Field marks: The grackles are the largest of our northern blackbirds and have the longest tails; these are wedge-shaped and rounded or graduated at the end; and the male often carries his tail keeled, the middle feathers lower than the others. Grackles differ from redwings in having a straighter, more level, less undulating flight. They can be distinguished from rusty blackbirds by the longer tails. The sharply defined bronze back of the bronzed grackle cannot be distinguished from the more variegated back of the purple grackle, except at short range and in favorable light. There are, of course, many intermediates to be seen near the borders of the ranges; these are very difficult to identify as to race.

Fall: The migrations of purple grackles are not long ones. They leave the northern portions of their breeding range in November, but even here a few remain occasionally in mild winters, though they are rare north of Washington, D. C., in winter .

As soon as the breeding season is over and the young birds are well grown, they begin to gather in the summer roosts, the family parties joining to form immense flocks. During October and November, these great flocks wander about over the country, often joined by starlings, cowbirds, and other blackbirds, seeking suitable feeding places in the grain fields, grasslands, and swamps. Stone (1937) describes one of these large feeding flocks "which contained many thousand birds. They covered the ground in great black sheets, the rear ranks constantly arising and flying over to take their place in the van which gave the impression of rolling over the ground. When they took wing in force the long procession streamed past shutting off from view all that lay beyond and when they alighted in the trees the bare branches appeared to be clothed with a dense black foliage."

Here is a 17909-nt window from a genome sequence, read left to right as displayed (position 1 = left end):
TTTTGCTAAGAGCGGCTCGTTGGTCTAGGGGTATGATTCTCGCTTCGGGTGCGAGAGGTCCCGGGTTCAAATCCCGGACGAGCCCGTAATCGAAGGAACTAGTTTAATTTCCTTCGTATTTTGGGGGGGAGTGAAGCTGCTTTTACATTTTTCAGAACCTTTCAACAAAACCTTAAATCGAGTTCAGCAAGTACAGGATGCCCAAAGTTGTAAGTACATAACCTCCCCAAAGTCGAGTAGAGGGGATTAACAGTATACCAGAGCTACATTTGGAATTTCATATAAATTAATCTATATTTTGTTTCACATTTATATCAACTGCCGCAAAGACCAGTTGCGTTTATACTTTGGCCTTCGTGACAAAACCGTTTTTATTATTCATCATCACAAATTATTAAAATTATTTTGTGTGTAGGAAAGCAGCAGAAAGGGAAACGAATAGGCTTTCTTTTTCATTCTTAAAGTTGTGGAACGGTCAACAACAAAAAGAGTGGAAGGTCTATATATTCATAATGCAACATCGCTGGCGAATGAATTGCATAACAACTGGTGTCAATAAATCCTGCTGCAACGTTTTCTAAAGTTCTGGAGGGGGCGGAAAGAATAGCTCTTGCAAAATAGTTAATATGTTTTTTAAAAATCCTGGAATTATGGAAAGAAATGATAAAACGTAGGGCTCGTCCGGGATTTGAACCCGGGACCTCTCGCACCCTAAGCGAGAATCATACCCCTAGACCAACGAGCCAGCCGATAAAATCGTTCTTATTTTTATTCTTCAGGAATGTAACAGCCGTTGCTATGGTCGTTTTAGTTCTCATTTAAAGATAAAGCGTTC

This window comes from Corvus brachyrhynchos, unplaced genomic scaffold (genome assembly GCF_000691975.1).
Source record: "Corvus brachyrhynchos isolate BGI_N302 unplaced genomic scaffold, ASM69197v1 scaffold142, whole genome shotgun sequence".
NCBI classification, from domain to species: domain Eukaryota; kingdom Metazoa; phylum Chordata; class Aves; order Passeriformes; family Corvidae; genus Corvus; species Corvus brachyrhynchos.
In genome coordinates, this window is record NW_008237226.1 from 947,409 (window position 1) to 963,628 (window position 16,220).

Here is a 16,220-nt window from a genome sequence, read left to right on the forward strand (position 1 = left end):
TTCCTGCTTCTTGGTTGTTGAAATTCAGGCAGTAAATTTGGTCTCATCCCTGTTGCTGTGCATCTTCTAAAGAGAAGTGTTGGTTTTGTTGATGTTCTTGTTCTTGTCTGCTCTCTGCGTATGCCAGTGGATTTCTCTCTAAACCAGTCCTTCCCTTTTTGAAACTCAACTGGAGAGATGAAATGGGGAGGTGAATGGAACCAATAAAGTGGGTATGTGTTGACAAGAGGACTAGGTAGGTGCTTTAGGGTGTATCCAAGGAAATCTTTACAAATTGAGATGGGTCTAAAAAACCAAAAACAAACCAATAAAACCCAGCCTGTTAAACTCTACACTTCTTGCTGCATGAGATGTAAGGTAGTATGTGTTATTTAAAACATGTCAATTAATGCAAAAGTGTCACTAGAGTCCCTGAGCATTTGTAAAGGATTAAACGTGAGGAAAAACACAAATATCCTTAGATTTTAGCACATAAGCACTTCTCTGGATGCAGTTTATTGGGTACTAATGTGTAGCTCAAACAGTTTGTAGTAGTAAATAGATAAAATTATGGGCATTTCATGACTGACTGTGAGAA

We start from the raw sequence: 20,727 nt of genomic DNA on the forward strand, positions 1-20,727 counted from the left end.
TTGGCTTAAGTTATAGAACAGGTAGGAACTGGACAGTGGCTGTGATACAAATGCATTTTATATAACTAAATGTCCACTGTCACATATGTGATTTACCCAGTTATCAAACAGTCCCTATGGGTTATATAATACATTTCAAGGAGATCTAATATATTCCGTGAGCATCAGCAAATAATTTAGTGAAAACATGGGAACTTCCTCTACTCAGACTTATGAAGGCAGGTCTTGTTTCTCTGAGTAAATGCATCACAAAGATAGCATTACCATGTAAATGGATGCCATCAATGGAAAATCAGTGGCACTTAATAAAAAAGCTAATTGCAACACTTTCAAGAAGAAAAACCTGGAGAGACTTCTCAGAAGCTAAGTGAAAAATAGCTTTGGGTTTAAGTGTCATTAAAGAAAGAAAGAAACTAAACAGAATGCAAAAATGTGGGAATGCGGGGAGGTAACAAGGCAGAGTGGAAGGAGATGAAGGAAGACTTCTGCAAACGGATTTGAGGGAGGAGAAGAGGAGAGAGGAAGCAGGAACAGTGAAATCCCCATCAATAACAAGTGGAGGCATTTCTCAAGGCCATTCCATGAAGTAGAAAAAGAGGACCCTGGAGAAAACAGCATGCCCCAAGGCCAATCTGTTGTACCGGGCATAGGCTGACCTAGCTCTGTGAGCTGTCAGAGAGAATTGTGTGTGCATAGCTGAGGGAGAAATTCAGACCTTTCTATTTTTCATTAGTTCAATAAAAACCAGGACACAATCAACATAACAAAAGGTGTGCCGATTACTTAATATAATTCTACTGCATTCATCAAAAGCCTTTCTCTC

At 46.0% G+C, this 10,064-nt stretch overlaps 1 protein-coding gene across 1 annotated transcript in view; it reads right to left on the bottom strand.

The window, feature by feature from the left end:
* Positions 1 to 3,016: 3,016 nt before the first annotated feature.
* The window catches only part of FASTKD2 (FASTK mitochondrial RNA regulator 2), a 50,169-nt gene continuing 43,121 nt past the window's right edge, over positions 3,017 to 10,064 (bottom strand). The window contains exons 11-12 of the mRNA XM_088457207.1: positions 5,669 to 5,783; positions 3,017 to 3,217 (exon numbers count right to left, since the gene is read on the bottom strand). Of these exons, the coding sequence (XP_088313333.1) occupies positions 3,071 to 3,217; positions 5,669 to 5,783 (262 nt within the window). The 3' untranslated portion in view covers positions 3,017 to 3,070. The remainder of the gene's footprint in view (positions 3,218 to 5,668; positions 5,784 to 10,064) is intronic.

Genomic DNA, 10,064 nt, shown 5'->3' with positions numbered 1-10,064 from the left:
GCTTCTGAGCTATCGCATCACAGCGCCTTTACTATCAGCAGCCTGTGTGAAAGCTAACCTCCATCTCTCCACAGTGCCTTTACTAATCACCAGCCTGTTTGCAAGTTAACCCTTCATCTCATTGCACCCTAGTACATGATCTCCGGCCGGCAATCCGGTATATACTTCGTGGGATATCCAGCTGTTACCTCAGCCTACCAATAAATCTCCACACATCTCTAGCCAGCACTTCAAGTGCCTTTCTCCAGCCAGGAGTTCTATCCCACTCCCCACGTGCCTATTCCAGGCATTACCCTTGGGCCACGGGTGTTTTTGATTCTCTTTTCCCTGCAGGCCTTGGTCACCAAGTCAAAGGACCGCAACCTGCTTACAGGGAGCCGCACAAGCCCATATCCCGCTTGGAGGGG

Winter: The main winter range of the purple grackle seems to extend from the Carolinas southward to the Gulf coast, though Skinner (1928) says that it occurs mainly as a migrant in the sandhill region of North Carolina, and Wayne (1910) considers it rare in coastal South Carolina. Probably most of these grackles spend the winter farther south in the Gulf States.